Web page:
Management’s Controlling Function

A role that is of paramount importance for managers in any organization is holding themselves and those they supervise accountable for satisfactorily achieving the goals and objectives that have been designated for accomplishment within a specific time allotted for purposes. This principle applies to day-to-day operations as well as strategic planning aims. The common measurements of the firm’s activities that should be periodically checked against benchmarks, past performance, and expected results, include quality of goods and services provided, sales levels and performances, inventory management, financial soundness, expenses incurred, and the variability of outcomes over time. With this data in hand, management may understand the state of the company, make adjustments to improve effectiveness, and reduce inefficiencies. Subsequently, rewards and sanctions may be doled out as appropriate to the situation. This controlling function often includes formal performance evaluations that set objective criteria with which both managers and employees may be judged, and is also vital for the evaluation phase of strategic planning.

There are four basic steps that comprise control in organizations. First, performance standards must be established. With both quantitative and qualitative marks set, the criteria for positive or negative reviews are in place. Second, individual contributors, managers, groups, divisions, and overall organizational performances are rated so as to accurately and precisely assess outcomes. Third, actual vs. expected results are compared and contrasted to determine desirability of outcomes. Fourth, changes are made to company goals, processes, activities, and tasks in order to achieve more desirable results in the future. Consequently, personnel may be advised regarding corrections to be made, given different responsibilities and/or tasks, commended and/or compensated for superior performance, admonished and/or punished for inferior work, reassigned to another position, or removed from their job altogether.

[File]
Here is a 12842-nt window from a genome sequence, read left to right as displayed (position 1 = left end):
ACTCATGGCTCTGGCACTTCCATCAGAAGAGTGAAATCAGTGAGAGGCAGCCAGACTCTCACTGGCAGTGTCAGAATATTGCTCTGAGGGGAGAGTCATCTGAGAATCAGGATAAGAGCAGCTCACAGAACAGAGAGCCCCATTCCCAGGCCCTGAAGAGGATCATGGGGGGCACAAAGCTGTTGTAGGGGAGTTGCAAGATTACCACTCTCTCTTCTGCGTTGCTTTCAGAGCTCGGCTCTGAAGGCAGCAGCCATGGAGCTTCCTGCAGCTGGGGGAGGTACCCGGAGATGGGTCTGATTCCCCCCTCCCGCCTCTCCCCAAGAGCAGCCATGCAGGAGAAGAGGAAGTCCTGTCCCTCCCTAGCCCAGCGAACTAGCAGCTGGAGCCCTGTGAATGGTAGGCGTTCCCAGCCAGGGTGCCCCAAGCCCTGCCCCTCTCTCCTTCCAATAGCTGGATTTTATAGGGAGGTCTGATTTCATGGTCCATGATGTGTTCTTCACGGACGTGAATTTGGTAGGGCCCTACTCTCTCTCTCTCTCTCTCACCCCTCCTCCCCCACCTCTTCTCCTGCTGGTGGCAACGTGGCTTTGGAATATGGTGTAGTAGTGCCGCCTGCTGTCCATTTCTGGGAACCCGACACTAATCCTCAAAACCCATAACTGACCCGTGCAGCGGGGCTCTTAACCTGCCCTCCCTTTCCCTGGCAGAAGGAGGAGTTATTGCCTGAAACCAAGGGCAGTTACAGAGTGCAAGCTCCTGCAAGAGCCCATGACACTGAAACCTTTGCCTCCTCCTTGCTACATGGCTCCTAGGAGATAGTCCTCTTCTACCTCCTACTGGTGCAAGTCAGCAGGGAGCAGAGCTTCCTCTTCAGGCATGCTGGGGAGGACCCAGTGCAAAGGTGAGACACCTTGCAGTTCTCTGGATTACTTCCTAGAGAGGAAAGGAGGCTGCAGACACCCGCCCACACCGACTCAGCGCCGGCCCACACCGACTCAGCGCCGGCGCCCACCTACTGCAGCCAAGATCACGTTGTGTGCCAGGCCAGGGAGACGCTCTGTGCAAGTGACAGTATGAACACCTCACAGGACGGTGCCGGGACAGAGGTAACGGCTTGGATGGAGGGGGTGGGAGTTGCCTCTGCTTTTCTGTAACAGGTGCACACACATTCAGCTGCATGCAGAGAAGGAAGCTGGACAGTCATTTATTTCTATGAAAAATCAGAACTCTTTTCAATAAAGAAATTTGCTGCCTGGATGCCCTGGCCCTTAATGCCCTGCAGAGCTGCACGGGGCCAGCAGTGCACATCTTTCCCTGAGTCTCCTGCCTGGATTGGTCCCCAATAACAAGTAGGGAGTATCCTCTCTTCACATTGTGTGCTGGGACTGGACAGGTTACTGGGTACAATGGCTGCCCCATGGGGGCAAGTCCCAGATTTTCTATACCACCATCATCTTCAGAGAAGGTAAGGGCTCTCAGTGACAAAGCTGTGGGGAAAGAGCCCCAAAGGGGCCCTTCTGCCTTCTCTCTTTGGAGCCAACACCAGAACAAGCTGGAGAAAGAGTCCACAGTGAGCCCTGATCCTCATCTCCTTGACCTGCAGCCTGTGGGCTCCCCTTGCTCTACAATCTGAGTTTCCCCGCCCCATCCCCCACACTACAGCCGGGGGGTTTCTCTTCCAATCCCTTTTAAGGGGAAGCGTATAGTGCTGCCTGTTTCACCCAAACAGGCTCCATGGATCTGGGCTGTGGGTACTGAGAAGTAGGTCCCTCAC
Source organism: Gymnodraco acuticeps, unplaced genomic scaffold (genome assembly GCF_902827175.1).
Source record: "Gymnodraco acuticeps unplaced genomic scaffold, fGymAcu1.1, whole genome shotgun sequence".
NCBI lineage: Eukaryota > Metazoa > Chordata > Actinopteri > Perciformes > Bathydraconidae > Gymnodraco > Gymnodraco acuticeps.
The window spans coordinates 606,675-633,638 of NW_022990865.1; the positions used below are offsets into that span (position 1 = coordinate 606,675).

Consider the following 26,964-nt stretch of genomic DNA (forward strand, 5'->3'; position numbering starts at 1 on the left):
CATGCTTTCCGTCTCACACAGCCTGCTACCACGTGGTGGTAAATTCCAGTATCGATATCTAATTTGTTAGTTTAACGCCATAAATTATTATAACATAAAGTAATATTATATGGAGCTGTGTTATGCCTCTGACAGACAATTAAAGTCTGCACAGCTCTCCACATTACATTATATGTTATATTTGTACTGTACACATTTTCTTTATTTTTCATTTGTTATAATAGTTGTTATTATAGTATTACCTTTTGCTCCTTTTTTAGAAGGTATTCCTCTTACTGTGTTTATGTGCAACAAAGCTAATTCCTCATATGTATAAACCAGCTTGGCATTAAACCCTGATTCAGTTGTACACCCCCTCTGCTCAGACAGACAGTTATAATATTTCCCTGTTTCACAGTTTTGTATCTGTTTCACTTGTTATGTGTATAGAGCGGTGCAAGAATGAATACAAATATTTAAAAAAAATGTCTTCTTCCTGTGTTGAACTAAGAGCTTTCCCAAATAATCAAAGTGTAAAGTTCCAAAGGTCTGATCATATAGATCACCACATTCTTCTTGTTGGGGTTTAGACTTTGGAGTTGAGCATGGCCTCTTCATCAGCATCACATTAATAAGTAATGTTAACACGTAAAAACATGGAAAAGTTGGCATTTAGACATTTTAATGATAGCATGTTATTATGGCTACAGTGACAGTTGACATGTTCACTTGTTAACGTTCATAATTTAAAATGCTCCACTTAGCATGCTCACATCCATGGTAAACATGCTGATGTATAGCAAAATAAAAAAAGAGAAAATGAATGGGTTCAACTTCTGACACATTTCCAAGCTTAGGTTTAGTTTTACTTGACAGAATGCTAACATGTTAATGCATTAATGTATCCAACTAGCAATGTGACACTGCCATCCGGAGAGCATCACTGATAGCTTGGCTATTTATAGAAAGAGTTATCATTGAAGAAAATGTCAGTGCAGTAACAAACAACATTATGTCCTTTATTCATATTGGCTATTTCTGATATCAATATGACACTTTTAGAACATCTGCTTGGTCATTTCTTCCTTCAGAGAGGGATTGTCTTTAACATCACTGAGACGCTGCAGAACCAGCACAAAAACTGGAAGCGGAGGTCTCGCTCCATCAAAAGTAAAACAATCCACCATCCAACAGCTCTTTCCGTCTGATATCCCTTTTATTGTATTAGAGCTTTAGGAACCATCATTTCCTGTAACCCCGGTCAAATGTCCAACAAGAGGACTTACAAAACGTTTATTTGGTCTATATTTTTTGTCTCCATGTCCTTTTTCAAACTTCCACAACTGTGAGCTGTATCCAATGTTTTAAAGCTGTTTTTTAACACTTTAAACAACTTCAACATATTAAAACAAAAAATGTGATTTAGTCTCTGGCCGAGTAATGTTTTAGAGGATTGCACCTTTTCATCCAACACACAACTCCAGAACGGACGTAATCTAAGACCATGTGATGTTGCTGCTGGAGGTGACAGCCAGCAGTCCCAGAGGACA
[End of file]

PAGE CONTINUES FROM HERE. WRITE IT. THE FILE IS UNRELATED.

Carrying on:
In regards to control as it pertains to strategic planning, the evaluation phase of the strategic-management model allows the firm to use a framework to systematically review the underlying bases, then measure performance, and take corrective actions. The EFE and IFE Matrix allows for an analysis of internal and external factors. Results are compiled by comparing financial ratios for quantitative criteria. Qualitative criteria is also presented for evaluation including human behavior, marketing, R&D, and MIS. Finally, changes such are revising the organizational structure, divesting or acquiring business units, adding or replacing employees, as well as internal fixes such as policy changes, reallocation of resources, accounting/finance remedies, and reshuffling of personnel are made in order to obtain more profitable strategy formulation and implementation outcomes.

The control function of management also extends beyond corporate governance to social responsibility. While a firm has economic and legal responsibilities to stakeholders, it must also monitor and take actions to fulfill its ethical and discretionary responsibilities. It is therefore necessary for senior managers to take into account the effects of strategic decisions on the people it employs, serves, and impacts, in order to gain a clear understanding of both the short-term and long-term ramifications of activities within a moral context. A company with the best organization and material resources may stumble and fall if senior management’s acknowledgement of what is good and unethical is too far from the definition that society establishes.

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